Eddie Hearn: ‘Brits will love to see Joshua travel to Brooklyn to beat an American’
On Tuesday, Eddie Hearn, group managing director of Matchroom Boxing, said he expects IBF/WBA heavyweight titlist Anthony Joshua to possibly make his long-awaited United States debut this summer in New York City and has a back-up plan, should a deal with WBC beltholder Deontay Wilder fall through.
During a press conference in New York, Hearn also announced his second U.S. promotion will feature former middleweight championship challenger Daniel Jacobs versus Maciej Sulecki in the main event at Brooklyn’s Barclays Center, live on HBO on April 28. The co-feature that evening will feature undefeated heavyweight contender Jarrell Miller, as he takes on former WBC title challenger Johann Duhaupas.
Hearn believes Miller is the perfect opponent for Joshua’s United States debut and said he has already begun preliminary discussions with Barclays Center CEO Brett Yormark.
“For Anthony Joshua to come to Brooklyn and fight a kid out of Brooklyn for the world heavyweight title, that’s a big fight,” Hearn said. “But we need the excuse from Jarrell to make this fight and he needs to look good and win against Duhaupas. (By then) Jarrell, in his last three fights, would have beaten (Gerald) Washington, (Mariusz) Wach and Duhaupas. I think that makes him worthy of a title shot.”
Joshua, meanwhile, is focused on his own bout on March 31 against WBO titleholder Joseph Parker, in Cardiff, Wales where over 70,000 tickets were sold on their first day of availability.
“My job is to look after AJ’s future, so while he is in camp for the Parker fight, I am looking at our options for the rest of the year and beyond,” Hearn said.
Hearn said Joshua is hopeful that a deal can reached for a unification bout against Wilder but also suggested the two sides are just too far apart, at the moment.
“Deontay Wilder is currently residing on a street called ‘Fantasy Island’ and until he becomes sensible, a fight with Jarrell Miller is perfect,” Hearn said. “When you have one guy making 10 times what the other guy is making, you can’t expect to have a level playing field, financially. Then you add one of these guys, who might have three belts and one guy only has one. They have to be realistic.”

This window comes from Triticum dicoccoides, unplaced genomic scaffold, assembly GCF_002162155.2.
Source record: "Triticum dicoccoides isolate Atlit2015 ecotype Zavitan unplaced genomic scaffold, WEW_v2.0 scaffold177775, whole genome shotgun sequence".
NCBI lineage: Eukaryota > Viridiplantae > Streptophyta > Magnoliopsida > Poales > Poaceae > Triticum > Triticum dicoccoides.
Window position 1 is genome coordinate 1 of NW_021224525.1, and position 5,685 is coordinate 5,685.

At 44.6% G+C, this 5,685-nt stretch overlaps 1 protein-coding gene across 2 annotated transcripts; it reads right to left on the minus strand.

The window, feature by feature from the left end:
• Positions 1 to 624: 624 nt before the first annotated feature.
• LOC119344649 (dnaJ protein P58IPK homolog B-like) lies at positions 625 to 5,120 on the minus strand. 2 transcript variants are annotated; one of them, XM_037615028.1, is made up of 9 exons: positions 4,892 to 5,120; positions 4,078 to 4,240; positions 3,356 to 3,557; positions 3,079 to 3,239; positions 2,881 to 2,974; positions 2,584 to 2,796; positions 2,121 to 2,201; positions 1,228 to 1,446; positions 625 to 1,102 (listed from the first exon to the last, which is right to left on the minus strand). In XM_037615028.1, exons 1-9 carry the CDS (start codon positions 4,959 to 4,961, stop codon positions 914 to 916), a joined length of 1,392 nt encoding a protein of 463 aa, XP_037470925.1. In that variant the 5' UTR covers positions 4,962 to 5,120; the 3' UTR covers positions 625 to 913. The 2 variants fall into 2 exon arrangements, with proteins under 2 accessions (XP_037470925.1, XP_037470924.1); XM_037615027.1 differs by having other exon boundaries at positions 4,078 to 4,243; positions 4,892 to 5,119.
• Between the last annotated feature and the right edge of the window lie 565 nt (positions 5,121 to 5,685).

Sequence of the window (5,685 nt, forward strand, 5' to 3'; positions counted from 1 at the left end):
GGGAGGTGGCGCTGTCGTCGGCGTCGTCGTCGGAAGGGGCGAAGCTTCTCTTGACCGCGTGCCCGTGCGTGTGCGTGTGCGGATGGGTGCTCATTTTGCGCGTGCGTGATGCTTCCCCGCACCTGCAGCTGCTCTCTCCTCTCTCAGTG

Hearn is no stranger to opponents demanding large amounts of money to fight Joshua and has said numerous times that he and Parker’s camp were also far apart before a deal was ultimately reached.
“(Parker’s team) came around and I expect Wilder to come around too but it won’t be in time for Joshua’s next bout,” Hearn added. “If all goes to plan, on March 31, AJ will ask me for Wilder and, of course, I will try to get that next, if they are interested. I feel like we have Wilder surrounded, at the moment. Dillian Whyte is about to be Wilder’s mandatory for the WBC.”
Hearn claims he offered Wilder almost twice the amount he will earn for his March 3 title defense against Luis Ortiz to fight Whyte and Wilder turned it down.
“If I were going to defend my title in a high-risk fight, like the one with Ortiz is, I would want serious money to match the risk,” Hearn said. “Wilder turned down a fight with Whyte to take less to fight Ortiz, who is very dangerous. I hope they analyzed the decision and are happy with the one they made.”
Hearn expects Wilder to stop Ortiz inside four rounds unless Wilder comes in sloppy and makes mistakes.
“That’s the worry about the Ortiz fight,” Hearn analyzed. “Ortiz can punch and is a clever counterpuncher. Wilder can get hammered by a counterpunch and Ortiz can win this fight if Wilder is not careful, which I fully expect him to be.”
Hearn fully expects Joshua’s meteoric popularity in the U.K. to translate to the U.S., once American fans see the 2012 Olympic gold medalist up close.
“Anthony Joshua is the world champion, not the British champion,” Hearn added. “AJ has to fight in the U.S., so Anthony Joshua’s United States debut is imminent in 2018. We will fill Barclays Center up with Brits and back home, they will love to see AJ travel to Brooklyn to beat up an American.”
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